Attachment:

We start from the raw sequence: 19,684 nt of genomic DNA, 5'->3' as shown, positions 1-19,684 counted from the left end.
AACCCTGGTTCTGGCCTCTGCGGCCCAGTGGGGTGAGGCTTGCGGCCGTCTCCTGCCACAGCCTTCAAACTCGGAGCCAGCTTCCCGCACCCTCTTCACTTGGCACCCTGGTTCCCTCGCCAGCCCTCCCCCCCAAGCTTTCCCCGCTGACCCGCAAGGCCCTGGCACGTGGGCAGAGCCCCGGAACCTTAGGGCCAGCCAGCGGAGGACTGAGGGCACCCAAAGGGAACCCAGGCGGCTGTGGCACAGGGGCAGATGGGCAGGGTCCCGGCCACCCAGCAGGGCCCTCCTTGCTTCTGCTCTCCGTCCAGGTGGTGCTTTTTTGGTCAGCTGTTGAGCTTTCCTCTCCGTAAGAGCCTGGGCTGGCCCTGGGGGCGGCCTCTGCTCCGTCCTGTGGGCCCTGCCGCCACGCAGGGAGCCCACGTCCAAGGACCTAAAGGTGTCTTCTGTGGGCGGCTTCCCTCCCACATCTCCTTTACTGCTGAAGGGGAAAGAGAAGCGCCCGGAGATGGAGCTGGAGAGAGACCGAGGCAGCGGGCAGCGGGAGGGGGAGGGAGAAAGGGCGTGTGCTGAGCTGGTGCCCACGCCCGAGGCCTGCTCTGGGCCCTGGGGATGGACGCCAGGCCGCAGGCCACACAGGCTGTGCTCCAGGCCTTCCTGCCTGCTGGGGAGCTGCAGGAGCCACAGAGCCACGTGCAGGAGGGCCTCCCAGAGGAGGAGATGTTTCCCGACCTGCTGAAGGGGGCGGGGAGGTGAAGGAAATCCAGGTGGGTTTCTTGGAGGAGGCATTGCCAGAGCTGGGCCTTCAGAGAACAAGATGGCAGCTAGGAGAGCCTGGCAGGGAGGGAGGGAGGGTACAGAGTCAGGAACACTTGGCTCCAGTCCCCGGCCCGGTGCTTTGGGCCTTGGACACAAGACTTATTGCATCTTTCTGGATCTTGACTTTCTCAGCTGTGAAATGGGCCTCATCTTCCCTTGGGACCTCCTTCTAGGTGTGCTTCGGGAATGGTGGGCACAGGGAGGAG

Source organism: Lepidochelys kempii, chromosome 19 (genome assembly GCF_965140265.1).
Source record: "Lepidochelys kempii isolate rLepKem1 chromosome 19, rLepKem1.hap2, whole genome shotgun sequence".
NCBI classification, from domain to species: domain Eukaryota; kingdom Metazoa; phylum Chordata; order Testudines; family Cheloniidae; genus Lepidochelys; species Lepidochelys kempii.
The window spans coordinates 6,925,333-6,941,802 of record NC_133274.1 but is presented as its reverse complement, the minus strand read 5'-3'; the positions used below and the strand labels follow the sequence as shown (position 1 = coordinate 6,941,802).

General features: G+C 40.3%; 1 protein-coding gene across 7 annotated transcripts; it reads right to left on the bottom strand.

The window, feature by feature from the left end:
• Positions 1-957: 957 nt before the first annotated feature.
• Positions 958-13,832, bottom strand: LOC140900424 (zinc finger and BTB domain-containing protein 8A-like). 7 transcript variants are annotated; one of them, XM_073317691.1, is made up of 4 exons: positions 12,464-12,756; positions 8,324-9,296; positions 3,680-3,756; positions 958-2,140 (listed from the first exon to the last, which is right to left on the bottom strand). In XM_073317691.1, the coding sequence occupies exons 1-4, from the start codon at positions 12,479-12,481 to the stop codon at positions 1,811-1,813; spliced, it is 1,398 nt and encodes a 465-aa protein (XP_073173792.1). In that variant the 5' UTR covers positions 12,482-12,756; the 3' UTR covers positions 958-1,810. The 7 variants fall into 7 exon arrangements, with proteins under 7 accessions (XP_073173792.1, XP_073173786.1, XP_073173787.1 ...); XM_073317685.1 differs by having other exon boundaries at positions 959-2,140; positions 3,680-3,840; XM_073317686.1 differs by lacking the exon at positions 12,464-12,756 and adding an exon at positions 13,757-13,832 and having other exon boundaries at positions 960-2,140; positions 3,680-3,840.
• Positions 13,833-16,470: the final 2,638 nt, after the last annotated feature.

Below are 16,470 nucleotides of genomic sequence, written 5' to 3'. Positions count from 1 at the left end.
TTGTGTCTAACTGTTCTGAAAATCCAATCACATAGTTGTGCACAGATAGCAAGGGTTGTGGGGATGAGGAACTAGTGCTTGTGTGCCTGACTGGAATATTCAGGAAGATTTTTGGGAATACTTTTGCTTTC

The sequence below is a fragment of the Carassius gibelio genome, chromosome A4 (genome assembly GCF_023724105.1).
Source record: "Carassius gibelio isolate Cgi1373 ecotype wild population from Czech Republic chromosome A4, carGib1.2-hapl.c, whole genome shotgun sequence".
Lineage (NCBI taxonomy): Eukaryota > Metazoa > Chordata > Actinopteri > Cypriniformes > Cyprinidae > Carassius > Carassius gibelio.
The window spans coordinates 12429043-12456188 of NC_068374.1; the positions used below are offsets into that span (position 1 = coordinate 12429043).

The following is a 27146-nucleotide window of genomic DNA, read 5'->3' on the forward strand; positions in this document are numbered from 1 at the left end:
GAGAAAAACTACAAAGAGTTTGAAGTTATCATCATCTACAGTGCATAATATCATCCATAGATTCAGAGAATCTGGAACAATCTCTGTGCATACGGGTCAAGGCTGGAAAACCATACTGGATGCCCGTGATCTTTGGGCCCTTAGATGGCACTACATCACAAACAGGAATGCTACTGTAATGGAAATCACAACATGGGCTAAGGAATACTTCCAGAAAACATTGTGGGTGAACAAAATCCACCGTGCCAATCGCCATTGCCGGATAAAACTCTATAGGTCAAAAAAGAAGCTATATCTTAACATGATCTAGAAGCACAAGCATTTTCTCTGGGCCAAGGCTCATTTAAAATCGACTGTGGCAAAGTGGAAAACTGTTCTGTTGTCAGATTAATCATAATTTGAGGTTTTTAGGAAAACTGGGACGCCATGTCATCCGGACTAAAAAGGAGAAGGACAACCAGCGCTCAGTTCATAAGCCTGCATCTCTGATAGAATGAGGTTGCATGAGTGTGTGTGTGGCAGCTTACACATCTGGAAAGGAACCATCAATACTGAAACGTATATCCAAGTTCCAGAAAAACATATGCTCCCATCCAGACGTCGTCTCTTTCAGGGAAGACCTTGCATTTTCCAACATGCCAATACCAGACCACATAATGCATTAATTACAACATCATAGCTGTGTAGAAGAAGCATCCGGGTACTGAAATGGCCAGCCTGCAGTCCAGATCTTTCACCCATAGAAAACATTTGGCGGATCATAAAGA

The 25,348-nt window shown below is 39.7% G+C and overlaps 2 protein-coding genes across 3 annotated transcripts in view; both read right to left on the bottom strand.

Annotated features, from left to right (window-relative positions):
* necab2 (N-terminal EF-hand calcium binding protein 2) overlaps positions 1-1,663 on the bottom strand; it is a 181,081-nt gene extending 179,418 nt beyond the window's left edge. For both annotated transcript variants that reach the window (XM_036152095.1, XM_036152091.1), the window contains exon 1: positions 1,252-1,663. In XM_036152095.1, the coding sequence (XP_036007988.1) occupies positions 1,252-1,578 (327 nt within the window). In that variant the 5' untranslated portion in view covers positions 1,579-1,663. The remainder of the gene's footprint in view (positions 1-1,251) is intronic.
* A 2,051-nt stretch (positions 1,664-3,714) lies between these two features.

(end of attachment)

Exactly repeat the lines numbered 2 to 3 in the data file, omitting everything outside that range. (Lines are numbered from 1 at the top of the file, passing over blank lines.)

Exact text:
AACCCTGGTTCTGGCCTCTGCGGCCCAGTGGGGTGAGGCTTGCGGCCGTCTCCTGCCACAGCCTTCAAACTCGGAGCCAGCTTCCCGCACCCTCTTCACTTGGCACCCTGGTTCCCTCGCCAGCCCTCCCCCCCAAGCTTTCCCCGCTGACCCGCAAGGCCCTGGCACGTGGGCAGAGCCCCGGAACCTTAGGGCCAGCCAGCGGAGGACTGAGGGCACCCAAAGGGAACCCAGGCGGCTGTGGCACAGGGGCAGATGGGCAGGGTCCCGGCCACCCAGCAGGGCCCTCCTTGCTTCTGCTCTCCGTCCAGGTGGTGCTTTTTTGGTCAGCTGTTGAGCTTTCCTCTCCGTAAGAGCCTGGGCTGGCCCTGGGGGCGGCCTCTGCTCCGTCCTGTGGGCCCTGCCGCCACGCAGGGAGCCCACGTCCAAGGACCTAAAGGTGTCTTCTGTGGGCGGCTTCCCTCCCACATCTCCTTTACTGCTGAAGGGGAAAGAGAAGCGCCCGGAGATGGAGCTGGAGAGAGACCGAGGCAGCGGGCAGCGGGAGGGGGAGGGAGAAAGGGCGTGTGCTGAGCTGGTGCCCACGCCCGAGGCCTGCTCTGGGCCCTGGGGATGGACGCCAGGCCGCAGGCCACACAGGCTGTGCTCCAGGCCTTCCTGCCTGCTGGGGAGCTGCAGGAGCCACAGAGCCACGTGCAGGAGGGCCTCCCAGAGGAGGAGATGTTTCCCGACCTGCTGAAGGGGGCGGGGAGGTGAAGGAAATCCAGGTGGGTTTCTTGGAGGAGGCATTGCCAGAGCTGGGCCTTCAGAGAACAAGATGGCAGCTAGGAGAGCCTGGCAGGGAGGGAGGGAGGGTACAGAGTCAGGAACACTTGGCTCCAGTCCCCGGCCCGGTGCTTTGGGCCTTGGACACAAGACTTATTGCATCTTTCTGGATCTTGACTTTCTCAGCTGTGAAATGGGCCTCATCTTCCCTTGGGACCTCCTTCTAGGTGTGCTTCGGGAATGGTGGGCACAGGGAGGAG

Source organism: Lepidochelys kempii, chromosome 19 (genome assembly GCF_965140265.1).